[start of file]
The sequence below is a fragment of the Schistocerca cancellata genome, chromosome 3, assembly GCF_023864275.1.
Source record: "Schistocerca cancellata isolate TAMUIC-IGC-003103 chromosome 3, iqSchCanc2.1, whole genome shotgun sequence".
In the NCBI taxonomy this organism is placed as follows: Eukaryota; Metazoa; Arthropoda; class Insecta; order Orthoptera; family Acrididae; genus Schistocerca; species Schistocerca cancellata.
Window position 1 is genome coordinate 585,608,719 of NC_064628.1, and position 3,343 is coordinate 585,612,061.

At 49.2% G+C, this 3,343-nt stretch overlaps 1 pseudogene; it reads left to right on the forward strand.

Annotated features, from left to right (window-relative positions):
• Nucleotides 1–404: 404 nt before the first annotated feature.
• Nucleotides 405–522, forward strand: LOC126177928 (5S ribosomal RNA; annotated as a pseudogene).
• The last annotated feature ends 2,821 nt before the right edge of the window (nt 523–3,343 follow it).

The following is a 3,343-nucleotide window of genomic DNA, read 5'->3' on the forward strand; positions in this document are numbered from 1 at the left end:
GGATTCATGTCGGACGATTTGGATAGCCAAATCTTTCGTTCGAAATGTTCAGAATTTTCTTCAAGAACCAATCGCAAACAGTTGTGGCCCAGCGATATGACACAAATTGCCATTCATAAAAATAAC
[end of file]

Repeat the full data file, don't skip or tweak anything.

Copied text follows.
The sequence below is a fragment of the Schistocerca cancellata genome, chromosome 3, assembly GCF_023864275.1.
Source record: "Schistocerca cancellata isolate TAMUIC-IGC-003103 chromosome 3, iqSchCanc2.1, whole genome shotgun sequence".
In the NCBI taxonomy this organism is placed as follows: Eukaryota; Metazoa; Arthropoda; class Insecta; order Orthoptera; family Acrididae; genus Schistocerca; species Schistocerca cancellata.
Window position 1 is genome coordinate 585,608,719 of NC_064628.1, and position 3,343 is coordinate 585,612,061.

At 49.2% G+C, this 3,343-nt stretch overlaps 1 pseudogene; it reads left to right on the forward strand.

Annotated features, from left to right (window-relative positions):
• Nucleotides 1–404: 404 nt before the first annotated feature.
• Nucleotides 405–522, forward strand: LOC126177928 (5S ribosomal RNA; annotated as a pseudogene).
• The last annotated feature ends 2,821 nt before the right edge of the window (nt 523–3,343 follow it).

The following is a 3,343-nucleotide window of genomic DNA, read 5'->3' on the forward strand; positions in this document are numbered from 1 at the left end:
GGATTCATGTCGGACGATTTGGATAGCCAAATCTTTCGTTCGAAATGTTCAGAATTTTCTTCAAGAACCAATCGCAAACAGTTGTGGCCCAGCGATATGACACAAATTGCCATTCATAAAAATAAC